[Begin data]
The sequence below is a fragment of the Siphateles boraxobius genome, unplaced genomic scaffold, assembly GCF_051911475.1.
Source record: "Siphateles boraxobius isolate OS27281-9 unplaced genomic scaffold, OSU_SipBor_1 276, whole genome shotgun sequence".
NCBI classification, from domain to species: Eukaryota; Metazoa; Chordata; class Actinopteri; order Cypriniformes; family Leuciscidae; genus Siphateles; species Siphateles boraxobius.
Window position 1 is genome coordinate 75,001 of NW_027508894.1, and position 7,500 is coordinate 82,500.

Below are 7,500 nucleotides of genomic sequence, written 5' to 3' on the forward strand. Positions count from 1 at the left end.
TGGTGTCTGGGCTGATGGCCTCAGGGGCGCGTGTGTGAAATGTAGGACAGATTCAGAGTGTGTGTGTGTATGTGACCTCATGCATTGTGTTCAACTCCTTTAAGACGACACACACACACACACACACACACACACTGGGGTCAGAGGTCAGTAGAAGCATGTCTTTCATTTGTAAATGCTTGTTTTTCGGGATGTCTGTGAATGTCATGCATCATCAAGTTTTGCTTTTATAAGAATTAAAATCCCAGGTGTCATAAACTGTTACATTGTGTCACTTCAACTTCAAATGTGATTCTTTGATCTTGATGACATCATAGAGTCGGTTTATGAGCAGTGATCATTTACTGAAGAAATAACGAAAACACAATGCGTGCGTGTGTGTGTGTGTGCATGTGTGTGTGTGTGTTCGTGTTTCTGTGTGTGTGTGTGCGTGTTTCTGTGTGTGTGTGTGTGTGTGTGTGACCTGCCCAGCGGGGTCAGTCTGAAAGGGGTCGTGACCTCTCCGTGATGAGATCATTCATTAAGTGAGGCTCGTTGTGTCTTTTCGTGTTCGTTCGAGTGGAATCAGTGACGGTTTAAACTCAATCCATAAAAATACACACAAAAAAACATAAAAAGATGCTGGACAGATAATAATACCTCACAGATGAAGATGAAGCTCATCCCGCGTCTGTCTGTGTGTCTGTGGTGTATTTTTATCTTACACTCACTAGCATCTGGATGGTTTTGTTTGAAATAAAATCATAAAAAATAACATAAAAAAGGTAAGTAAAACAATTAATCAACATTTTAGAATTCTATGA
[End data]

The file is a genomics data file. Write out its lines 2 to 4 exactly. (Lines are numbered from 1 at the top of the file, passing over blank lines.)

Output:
Source record: "Siphateles boraxobius isolate OS27281-9 unplaced genomic scaffold, OSU_SipBor_1 276, whole genome shotgun sequence".
NCBI classification, from domain to species: Eukaryota; Metazoa; Chordata; class Actinopteri; order Cypriniformes; family Leuciscidae; genus Siphateles; species Siphateles boraxobius.
Window position 1 is genome coordinate 75,001 of NW_027508894.1, and position 7,500 is coordinate 82,500.